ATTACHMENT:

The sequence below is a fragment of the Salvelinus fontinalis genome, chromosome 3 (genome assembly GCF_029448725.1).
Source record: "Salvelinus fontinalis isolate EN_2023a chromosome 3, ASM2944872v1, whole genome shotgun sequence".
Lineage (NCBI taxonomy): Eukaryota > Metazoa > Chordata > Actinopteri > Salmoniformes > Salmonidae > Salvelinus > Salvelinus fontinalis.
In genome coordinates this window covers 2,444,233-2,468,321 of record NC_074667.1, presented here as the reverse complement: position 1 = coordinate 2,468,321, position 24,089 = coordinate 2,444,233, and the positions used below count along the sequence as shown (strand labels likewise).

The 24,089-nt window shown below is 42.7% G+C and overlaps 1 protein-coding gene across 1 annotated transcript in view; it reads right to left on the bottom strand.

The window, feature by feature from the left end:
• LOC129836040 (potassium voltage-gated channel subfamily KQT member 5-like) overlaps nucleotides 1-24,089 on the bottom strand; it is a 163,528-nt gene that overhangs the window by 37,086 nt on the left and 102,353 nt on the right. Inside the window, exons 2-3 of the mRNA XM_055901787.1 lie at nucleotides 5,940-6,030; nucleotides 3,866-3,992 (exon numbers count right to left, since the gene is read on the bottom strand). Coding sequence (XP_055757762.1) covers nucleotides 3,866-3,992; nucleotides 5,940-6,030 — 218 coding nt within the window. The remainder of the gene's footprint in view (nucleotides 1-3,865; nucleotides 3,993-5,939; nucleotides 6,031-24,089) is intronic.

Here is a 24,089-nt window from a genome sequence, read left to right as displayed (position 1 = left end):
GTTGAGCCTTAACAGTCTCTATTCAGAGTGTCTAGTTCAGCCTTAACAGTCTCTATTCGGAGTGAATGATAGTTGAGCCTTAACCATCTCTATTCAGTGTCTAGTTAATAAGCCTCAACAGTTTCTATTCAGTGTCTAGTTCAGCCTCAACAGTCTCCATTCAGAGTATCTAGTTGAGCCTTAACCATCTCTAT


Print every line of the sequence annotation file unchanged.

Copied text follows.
The sequence below is a fragment of the Salvelinus fontinalis genome, chromosome 3 (genome assembly GCF_029448725.1).
Source record: "Salvelinus fontinalis isolate EN_2023a chromosome 3, ASM2944872v1, whole genome shotgun sequence".
Lineage (NCBI taxonomy): Eukaryota > Metazoa > Chordata > Actinopteri > Salmoniformes > Salmonidae > Salvelinus > Salvelinus fontinalis.
In genome coordinates this window covers 2,444,233-2,468,321 of record NC_074667.1, presented here as the reverse complement: position 1 = coordinate 2,468,321, position 24,089 = coordinate 2,444,233, and the positions used below count along the sequence as shown (strand labels likewise).

The 24,089-nt window shown below is 42.7% G+C and overlaps 1 protein-coding gene across 1 annotated transcript in view; it reads right to left on the bottom strand.

The window, feature by feature from the left end:
• LOC129836040 (potassium voltage-gated channel subfamily KQT member 5-like) overlaps nucleotides 1-24,089 on the bottom strand; it is a 163,528-nt gene that overhangs the window by 37,086 nt on the left and 102,353 nt on the right. Inside the window, exons 2-3 of the mRNA XM_055901787.1 lie at nucleotides 5,940-6,030; nucleotides 3,866-3,992 (exon numbers count right to left, since the gene is read on the bottom strand). Coding sequence (XP_055757762.1) covers nucleotides 3,866-3,992; nucleotides 5,940-6,030 — 218 coding nt within the window. The remainder of the gene's footprint in view (nucleotides 1-3,865; nucleotides 3,993-5,939; nucleotides 6,031-24,089) is intronic.

Here is a 24,089-nt window from a genome sequence, read left to right as displayed (position 1 = left end):
GTTGAGCCTTAACAGTCTCTATTCAGAGTGTCTAGTTCAGCCTTAACAGTCTCTATTCGGAGTGAATGATAGTTGAGCCTTAACCATCTCTATTCAGTGTCTAGTTAATAAGCCTCAACAGTTTCTATTCAGTGTCTAGTTCAGCCTCAACAGTCTCCATTCAGAGTATCTAGTTGAGCCTTAACCATCTCTAT